March 29, 2017


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Perimeteritis blinds many to suffering of rural population

Hey there, time traveller!
This article was published 17/9/2010 (2384 days ago), so information in it may no longer be current.

Like many other Winnipeggers, I have a unique affliction called perimeteritis. It's a disease that keeps me from thinking much about, or showing much interest in, things that happen outside of the city.

Thankfully, it's not fatal. It's also easily treatable. All I have to do is pay even just a little bit of attention to the issues that concern people who live in rural areas of the province -- issues like the amount of rain we've had this summer.

For most city dwellers, the rainy spring and summer meant cancelled barbeques and ball games. But for those who earn their living off of the land, it's much more serious than that: Wet fields don't tend to produce much in the way of crops.

As Free Press columnist Laura Rance wrote in this newspaper a few months ago, heavy rains in May and June produced an "unfolding disaster" as waterlogged fields turned crops from a rich, bright green to yellow and then dead brown.

Many farmers, she said, saw "this year's investment in seed, fertilizer and labour on thousands of acres wash away... it is one of the unfortunate realities farmers are facing after a spring that started out with so much promise."

Things looked more promising in July and August. But then, just as harvest time rolled around, more rain came and prevented farmers from getting on their fields.

"We've got some of our crop off, but we are still struggling to get the rest off," one farmer told the Portage la Prairie Daily Graphic. "There has been a lot of rain and showers, and there hasn't been a lot of harvesting days."

But all of this pretty much escaped me until I bumped into Melissa Miller, pastor of the Springstein Mennonite Church, and asked how things were going in her congregation. That's when my perimeteritis was once again exposed -- I really wasn't aware of how challenging things are outside the city.

The mood at her church is one "of disappointment," she said, noting that things were especially difficult in spring when many fields were under water. Back then, "it wasn't clear if there would be a harvest at all," she said.

Today, people are more optimistic, but many crops "are not good quality, with some completely wiped out by water."

During times like these, I asked her, what's the church's role? "Our role is to be a place where friends will understand and support you in hard times, and you can hear a biblical message of God's hope and sustaining presence," she said.

In her sermons and prayers this summer, she has been acknowledging "that life has hard times, but we can bring our concerns to God, and place ourselves in God's will."

Looking ahead, she thinks her church's Thanksgiving will "include the sense that our lives don't work out the way we hope. But even in times of disappointment, we will still give thanks to God for the privilege of having land, life and work."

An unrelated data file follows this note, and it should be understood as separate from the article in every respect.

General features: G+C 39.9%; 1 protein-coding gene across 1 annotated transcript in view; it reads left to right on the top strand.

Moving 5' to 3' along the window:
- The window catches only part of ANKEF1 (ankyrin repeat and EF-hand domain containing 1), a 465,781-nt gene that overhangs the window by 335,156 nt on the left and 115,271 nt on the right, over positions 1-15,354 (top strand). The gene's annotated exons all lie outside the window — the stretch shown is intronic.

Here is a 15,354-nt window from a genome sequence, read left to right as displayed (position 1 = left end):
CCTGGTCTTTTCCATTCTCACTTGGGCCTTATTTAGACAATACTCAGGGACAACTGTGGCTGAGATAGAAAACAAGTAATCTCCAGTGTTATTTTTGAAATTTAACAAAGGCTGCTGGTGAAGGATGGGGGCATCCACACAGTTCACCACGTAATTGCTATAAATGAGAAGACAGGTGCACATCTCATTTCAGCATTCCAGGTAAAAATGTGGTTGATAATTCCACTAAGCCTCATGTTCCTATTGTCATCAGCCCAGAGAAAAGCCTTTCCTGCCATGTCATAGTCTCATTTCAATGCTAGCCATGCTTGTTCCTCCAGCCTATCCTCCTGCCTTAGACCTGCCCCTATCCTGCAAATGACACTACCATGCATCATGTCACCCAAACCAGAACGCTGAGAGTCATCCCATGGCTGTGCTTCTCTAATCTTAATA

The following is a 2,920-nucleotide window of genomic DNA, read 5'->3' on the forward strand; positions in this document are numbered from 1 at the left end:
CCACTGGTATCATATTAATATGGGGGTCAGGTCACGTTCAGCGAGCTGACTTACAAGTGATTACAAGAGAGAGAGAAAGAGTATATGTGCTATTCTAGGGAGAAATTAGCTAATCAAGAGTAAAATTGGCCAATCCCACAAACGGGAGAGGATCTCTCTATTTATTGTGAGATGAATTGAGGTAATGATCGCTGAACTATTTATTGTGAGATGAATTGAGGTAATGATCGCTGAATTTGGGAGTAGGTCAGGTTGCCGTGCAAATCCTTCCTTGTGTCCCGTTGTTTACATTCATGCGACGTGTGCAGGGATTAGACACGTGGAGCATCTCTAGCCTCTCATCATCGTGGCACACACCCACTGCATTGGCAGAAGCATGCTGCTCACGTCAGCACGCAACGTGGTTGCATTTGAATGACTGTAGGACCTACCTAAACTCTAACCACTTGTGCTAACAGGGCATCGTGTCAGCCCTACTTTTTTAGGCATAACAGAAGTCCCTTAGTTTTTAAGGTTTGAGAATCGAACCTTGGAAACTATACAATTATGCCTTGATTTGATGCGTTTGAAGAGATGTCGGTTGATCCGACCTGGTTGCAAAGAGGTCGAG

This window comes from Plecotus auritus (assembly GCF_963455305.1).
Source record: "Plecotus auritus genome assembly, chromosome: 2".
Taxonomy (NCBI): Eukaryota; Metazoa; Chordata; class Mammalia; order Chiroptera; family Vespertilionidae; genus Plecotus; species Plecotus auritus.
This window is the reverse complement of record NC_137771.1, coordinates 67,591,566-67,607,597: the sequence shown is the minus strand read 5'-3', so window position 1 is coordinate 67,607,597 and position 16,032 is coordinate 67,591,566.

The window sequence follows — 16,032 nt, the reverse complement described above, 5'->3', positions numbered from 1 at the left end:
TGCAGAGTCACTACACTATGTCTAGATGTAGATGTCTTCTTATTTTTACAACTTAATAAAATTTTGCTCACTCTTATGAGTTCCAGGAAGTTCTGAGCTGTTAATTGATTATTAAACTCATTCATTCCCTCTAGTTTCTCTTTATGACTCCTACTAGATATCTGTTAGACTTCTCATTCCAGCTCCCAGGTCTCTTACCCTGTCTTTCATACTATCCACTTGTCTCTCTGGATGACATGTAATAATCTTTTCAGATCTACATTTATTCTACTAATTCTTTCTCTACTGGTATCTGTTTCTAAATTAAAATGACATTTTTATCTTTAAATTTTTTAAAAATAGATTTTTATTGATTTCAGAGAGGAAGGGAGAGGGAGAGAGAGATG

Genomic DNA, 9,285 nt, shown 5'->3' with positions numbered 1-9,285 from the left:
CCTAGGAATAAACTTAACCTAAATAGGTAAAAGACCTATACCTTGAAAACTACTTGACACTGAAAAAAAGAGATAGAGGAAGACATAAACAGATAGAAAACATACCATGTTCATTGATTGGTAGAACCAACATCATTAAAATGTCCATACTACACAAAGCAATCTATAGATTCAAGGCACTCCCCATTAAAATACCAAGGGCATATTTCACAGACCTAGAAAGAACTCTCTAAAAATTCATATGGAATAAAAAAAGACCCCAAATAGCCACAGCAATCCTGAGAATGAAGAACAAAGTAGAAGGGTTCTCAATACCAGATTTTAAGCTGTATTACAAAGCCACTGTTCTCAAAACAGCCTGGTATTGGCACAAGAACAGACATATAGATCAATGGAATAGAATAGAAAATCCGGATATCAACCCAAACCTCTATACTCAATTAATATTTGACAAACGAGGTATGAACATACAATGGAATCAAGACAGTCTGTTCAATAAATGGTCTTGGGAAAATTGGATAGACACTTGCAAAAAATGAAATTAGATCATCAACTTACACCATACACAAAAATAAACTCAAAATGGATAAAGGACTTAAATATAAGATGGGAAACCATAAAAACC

After talking to Miller, I called Laurel Seyfert, pastor of Zion Lutheran Church in Friedenstahl and Emmanuel Lutheran Church in Emerson, to see how things are going in her congregations.

A tough crop year like this tests "our whole understanding of God in our lives," she said, but added that "you really discover a depth of faith, how people depend on God and their faith community, and how they support each other at a time like this."

Seyfert sees her role as a pastor to give hope.

"My message is that God is with us through times of good and bad, of want and plenty," she said, noting that despite the challenges, her congregations will still give thanks when Thanksgiving rolls around.

"It's easier to give thanks when the bounty is full," she noted, "but we'll still give thanks, no matter what happens."

The poor harvest will also affect people way beyond the Perimeter; this summer's rains will mean hard times for poor people half a world away.

"The weather will mean a significant reduction in donations of grain," said Jim Cornelius, executive director of the Canadian Foodgrains Bank.

In an average year the Foodgrains Bank, a partnership of 15 churches and church-based agencies, receives between $4 million and $4.5 million worth of grain from farmers. "That will be down 20 to 30 per cent this year," Cornelius said, noting that "less resources means we do less."

"My heart goes out to farmers," he says. "Some lost almost their entire crop. It's been a really tough year for them."

Rural people, and rural churches, face some unique challenges. One of the biggest is depopulation; as rural populations decline, pews begin to empty and churches can get discouraged. But people who live outside the city aren't looking for our sympathy. I'm sure they wouldn't mind, however, if those of us who live in the city -- the people who eat the food they grow -- took some time now and then to understand and appreciate the problems they face.

In the process, we might even begin to cure our perimeteritis.


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